March 14th, 1919: The editor of the New Orleans Times-Picayune receives a terrifying letter from the so-called "Axman". The letter states that the Axman will pass over the Crescent City on St. Joseph's Night, and that he will grant clemency to anyone listening to jazz music. Those who refuse to "jazz it up" do so at the risk of his axe.
The letter could not have arrived at a more volatile time for New Orleans: The "vice district" of Storyville was on the eve of puritanical reform, prohibition was looming, the Spanish flu was raging, veterans of the Great War were returning home traumatized, racial strife was at an all-time high, giving rise to the birth of the Mafia. All of this would set the stage for the Axman's reign of terror.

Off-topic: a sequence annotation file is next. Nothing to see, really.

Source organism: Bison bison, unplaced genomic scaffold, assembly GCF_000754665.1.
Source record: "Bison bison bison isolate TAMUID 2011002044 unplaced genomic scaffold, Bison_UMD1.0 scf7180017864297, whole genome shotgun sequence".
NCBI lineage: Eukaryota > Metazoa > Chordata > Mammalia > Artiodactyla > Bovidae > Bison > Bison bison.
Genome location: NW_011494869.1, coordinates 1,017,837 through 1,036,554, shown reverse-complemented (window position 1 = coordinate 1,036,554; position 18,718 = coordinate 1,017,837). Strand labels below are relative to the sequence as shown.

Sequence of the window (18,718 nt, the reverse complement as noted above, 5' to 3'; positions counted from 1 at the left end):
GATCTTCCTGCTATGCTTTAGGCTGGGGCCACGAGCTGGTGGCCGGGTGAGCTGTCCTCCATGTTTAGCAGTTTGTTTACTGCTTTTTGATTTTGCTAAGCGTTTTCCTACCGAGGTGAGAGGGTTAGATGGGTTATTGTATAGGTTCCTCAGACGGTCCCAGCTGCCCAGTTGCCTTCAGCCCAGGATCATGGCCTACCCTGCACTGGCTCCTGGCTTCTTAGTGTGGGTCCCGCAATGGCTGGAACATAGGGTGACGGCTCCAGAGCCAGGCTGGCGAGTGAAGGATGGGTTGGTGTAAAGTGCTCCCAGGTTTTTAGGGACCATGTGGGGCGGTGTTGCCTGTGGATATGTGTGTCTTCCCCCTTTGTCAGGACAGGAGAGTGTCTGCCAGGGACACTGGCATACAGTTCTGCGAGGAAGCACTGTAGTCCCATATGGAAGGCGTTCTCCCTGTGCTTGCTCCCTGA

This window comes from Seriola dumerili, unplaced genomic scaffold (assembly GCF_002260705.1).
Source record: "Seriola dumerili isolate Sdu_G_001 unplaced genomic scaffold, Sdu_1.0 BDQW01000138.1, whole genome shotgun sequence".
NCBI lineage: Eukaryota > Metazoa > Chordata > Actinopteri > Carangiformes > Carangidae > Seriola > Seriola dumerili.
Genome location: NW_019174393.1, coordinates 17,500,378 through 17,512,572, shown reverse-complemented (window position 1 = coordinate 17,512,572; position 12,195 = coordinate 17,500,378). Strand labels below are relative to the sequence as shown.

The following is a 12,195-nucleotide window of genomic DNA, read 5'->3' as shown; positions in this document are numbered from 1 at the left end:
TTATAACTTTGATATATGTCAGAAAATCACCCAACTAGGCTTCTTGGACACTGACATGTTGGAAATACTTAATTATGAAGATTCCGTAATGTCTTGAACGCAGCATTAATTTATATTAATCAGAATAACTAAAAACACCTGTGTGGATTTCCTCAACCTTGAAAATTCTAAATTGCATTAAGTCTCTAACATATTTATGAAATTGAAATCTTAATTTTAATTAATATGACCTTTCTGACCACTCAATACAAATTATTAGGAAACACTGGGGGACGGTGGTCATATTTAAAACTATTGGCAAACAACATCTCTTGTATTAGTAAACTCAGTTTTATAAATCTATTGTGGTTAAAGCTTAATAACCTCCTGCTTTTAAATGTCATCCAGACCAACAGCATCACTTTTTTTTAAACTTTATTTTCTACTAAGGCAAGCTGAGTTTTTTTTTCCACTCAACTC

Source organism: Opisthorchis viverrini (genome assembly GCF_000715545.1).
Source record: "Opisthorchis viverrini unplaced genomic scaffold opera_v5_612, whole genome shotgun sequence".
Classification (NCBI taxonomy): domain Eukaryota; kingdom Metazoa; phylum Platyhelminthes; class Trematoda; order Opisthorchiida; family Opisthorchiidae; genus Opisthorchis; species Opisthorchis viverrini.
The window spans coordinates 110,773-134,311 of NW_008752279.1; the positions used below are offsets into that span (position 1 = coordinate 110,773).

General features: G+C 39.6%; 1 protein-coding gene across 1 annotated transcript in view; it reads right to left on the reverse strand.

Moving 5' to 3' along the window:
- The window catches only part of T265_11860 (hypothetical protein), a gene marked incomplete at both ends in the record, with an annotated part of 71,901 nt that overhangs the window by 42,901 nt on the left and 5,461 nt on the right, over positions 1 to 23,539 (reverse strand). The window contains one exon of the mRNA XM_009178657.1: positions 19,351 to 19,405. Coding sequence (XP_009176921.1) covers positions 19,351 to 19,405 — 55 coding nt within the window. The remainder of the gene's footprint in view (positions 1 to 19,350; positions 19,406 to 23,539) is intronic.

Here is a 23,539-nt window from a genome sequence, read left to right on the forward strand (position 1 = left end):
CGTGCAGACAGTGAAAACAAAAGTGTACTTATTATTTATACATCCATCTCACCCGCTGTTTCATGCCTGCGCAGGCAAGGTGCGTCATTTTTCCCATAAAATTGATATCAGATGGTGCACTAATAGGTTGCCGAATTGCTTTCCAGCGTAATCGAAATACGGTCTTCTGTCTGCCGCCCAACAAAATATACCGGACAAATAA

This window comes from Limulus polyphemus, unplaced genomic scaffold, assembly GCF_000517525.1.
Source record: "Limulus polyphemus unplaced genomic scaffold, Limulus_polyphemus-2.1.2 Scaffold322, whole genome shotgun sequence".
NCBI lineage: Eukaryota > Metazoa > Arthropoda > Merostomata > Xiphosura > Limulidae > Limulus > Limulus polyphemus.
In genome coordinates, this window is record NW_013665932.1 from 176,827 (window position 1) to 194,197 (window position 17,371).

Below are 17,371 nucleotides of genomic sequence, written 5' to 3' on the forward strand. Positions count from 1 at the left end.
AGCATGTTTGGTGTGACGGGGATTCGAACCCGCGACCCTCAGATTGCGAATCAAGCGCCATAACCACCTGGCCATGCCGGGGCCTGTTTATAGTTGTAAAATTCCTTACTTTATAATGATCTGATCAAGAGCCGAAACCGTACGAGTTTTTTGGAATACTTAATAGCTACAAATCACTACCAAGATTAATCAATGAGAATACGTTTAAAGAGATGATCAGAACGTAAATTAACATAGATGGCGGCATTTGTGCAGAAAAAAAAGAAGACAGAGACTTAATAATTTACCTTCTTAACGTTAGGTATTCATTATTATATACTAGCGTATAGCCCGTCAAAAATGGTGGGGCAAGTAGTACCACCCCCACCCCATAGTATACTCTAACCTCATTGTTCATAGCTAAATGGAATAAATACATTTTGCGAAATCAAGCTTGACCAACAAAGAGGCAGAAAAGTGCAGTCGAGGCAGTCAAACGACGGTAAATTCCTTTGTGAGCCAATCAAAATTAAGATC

By spring of 1919, the Axman had already claimed five lives. There were reported sightings of him on a nightly basis; backdoors were found chiseled and scored, axes were reported missing or discovered lying in unfamiliar yards. The police were confounded as to both his motive and identity. As a result families armed themselves and took shifts watching over each other as they slept.
This book follows the story of an interracial couple as they traverse the orgy of jazz and the rampant hysteria of what came to be the night of the Axman.
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Surprising, dark and funny!
- John Savoy
Wild romp through hysteric post-Great War New Orleans